We are mysteries. We are theologies. (or, What it looks like when we figure out who we are)

Jesus is invited into the home of a  religious leader for dinner. A woman who evidently has quite a reputation (read “prostitute”) shows up at the house during dinner and standing at Jesus’ feet, she begins to weep. Her tears fall on his feet. Having nothing else to wipe them with, she bends down to wipe the tears away with her hair.

Then, kneeling there on the floor, her head close to his feet, she begins to kiss them. This woman begins to kiss the feet of Jesus. In public. In front of people.

What is she thinking? How does that decision happen — to shift from cleaning to kissing? What line gets crossed, what internal hat gets thrown into that ring? And what of those who are watching? This has to feel awkward. She has brought a vial of oil with her so now — having cried on them and kissed them — she goes one further and begins to massage his feet with oil.

This is now an uncomfortable scene for all of us.

How does Jesus remain true to himself in this moment?

It is a fair question and a relevant one. How does Jesus remain true to himself in the midst of all the strange decisions we make in his presence? How does he remain true to himself in any room, in any circumstance into which we drag him? If all there is to this life is what we can see, feel and touch, then what this woman is doing to Jesus is almost profane. Jesus should be embarrassed by this display and yet …

By the way the story is told (Luke 7), he doesn’t seem to be rattled at all.

Here’s the thing: If life is more than physical and people are more than bodies, then what looks like obscene may actually be holy. If life is more than physical and people are more than bodies, what this woman is doing there on the floor at the feet of Jesus is nothing less than sermon, sacrament, testimony, mystery and theology.

This scene is prevenient grace meeting justifying grace.

Somewhere out there in the streets healing power was poured out and now here in this house thanksgiving is being poured out in return.

Could this also be a marriage proposal? This alabaster box of precious ointment was probably meant to be this woman’s dowry. It is surely the most expensive thing she owns. Let that sink in: this woman is pouring her dowry over this man’s feet. This woman who has for years divorced her body from her soul has walked into this room, pulled out her dowry, knelt down before a man and offered him her life, her future and her heart.

Could it be that this woman is saying her divine “yes” to the God who has been pursuing her since the moment of her conception? Is she pouring out her dowry in a last-ditch attempt to marry the pieces of her broken life back together? Body and soul, reunited at the altar of redemption and thanksgiving?

Kissing the feet of Jesus, this woman has redefined her body and his. She is teaching us that our creation as male and female is not just biological. We are mysteries; we are theologies. We reflect the image of God. Reaching desperately back across the line of Genesis 3 for her  original design, she is giving her body back to God as she kneels before these feet even as God redeems her soul.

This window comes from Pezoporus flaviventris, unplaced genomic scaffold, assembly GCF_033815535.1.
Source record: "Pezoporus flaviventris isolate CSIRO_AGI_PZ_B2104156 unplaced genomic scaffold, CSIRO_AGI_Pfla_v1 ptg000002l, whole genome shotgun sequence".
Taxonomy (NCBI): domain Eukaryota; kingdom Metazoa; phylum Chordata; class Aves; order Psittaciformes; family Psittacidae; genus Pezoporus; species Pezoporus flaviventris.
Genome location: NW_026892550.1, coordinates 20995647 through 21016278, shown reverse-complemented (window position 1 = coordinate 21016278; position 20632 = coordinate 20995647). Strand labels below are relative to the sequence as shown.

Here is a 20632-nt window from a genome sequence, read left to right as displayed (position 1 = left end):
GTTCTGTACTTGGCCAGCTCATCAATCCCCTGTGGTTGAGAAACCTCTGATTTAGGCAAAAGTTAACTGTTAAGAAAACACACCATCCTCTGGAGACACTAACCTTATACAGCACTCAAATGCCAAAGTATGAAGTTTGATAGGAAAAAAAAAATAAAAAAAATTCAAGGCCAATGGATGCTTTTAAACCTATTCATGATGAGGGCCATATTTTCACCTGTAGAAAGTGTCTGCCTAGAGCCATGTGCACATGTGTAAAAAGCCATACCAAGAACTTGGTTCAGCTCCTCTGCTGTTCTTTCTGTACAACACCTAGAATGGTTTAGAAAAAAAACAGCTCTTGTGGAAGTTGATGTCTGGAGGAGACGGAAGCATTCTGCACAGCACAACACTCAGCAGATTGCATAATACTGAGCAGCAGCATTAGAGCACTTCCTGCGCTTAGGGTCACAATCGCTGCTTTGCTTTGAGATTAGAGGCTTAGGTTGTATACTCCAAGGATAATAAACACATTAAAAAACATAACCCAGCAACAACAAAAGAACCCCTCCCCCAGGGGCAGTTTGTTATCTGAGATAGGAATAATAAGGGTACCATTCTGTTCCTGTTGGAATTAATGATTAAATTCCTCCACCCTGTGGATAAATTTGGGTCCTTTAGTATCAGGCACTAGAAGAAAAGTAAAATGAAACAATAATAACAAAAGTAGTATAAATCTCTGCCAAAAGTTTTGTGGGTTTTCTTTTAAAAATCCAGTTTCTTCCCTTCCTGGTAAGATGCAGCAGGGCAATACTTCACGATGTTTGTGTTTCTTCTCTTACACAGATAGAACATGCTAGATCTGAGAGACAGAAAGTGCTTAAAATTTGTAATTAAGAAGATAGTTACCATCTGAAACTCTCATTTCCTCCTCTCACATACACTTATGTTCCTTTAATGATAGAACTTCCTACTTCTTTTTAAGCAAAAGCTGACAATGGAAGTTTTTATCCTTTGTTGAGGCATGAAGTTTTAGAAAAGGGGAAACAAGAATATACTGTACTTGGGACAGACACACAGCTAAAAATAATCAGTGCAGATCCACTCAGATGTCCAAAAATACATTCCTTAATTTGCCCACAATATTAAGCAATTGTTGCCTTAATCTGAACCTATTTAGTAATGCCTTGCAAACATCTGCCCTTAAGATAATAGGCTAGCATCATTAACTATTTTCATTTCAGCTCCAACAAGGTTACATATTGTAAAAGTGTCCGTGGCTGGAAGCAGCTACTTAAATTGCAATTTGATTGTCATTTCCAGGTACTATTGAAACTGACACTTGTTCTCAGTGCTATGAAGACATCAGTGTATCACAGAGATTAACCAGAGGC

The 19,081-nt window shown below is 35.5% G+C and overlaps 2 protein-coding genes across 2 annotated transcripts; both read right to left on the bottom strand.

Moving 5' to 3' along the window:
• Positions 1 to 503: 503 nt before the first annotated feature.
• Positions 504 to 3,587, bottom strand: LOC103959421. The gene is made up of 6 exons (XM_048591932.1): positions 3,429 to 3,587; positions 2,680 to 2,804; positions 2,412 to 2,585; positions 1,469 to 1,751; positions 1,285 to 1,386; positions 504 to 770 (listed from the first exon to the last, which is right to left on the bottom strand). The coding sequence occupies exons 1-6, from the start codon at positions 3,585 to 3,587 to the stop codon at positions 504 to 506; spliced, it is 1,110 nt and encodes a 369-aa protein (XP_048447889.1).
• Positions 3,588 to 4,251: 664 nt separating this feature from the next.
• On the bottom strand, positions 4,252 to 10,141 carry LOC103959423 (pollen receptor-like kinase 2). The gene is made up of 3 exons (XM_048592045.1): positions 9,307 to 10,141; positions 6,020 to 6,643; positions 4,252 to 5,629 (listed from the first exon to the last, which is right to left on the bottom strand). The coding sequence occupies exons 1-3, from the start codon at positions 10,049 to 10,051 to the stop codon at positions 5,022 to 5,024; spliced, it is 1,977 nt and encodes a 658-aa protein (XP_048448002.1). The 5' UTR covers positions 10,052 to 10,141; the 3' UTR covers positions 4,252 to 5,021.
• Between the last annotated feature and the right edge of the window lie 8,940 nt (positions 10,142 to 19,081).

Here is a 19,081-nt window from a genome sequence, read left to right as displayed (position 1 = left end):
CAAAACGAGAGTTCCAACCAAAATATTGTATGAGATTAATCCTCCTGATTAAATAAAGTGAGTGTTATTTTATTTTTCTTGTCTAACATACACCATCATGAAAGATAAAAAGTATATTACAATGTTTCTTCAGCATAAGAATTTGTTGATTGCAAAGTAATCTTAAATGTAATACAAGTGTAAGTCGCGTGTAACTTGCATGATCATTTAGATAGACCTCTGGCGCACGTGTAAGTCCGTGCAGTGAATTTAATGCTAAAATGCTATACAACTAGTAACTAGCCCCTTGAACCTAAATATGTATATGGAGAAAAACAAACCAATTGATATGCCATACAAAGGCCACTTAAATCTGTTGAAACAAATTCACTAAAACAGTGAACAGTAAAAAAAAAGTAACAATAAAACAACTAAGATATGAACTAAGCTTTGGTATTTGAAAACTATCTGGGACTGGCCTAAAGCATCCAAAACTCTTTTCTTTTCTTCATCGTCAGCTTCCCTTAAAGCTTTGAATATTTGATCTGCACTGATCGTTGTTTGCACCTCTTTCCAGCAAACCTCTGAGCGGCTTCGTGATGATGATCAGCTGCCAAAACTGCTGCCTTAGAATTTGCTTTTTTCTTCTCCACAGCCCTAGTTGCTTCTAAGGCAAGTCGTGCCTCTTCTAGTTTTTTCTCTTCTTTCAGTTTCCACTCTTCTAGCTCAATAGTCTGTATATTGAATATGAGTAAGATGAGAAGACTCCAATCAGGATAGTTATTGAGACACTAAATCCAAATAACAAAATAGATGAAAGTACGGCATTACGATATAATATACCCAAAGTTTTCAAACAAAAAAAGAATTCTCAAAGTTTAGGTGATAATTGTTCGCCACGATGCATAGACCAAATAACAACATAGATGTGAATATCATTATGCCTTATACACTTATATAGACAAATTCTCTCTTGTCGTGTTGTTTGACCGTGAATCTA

This scene is the creation story wrapped up in the new covenant.

Crossing back over Genesis 3, this woman joins a fellowship of biblical women who dared to walk back into the Garden of Eden. She is now in the company of the woman who grabbed the fringe of Jesus prayer shawl and the woman who reached out to touch the resurrected body of Jesus in the garden. She is in community with the woman who sat at his feet soaking in every word while her sister fussed over a meal in the kitchen, and also the woman at the well who dared to have a deep, theological discussion with Jesus before asking if she could drink from his well of living water.

This Fellowship of the Redeemed has discovered that in Jesus they can reconnect body to soul as they answer a deep hunger for their original design.

How does Jesus remain true to himself in all these encounters with broken women?

In these moments, Jesus is most true to himself. His response reminds us that we are more than plumbing and wiring. We are redeemed people with bodies and stories and spiritual gifts, all designed to be in partnership with God to build the Kingdom on earth.

We are mysteries; we are theologies.

Michelle Bauer says, “God created gender. What God did not create is all of the baggage that we have placed on gender over the years.” The shame, the lust, the fear, the ignorance of how connected we are — all this baggage masks our identity and separates body from soul. Perhaps this is humanity’s worst offense; when we separate body from soul we tear at the fabric of our created design.

And what if your hunger and your emptiness and your feelings of shame are actually your spirit reaching for your original design?

And what if the answer to that hunger and emptiness is found at the feet of Jesus?

Carolyn Moore

I follow Jesus within the communities of Mosaic Church, Asbury Seminary and the Moore household.

2 thoughts on “We are mysteries. We are theologies. (or, What it looks like when we figure out who we are)

  1. This is a new thought for me…how Jesus sees & interacts with shamed, broken women. Thisis helping me expand the thought that gender isn’t about who’s better, worth being heard & deserves the leadership spotclosest to Jesus.Thank you for unpeeling this for me. What a gift.

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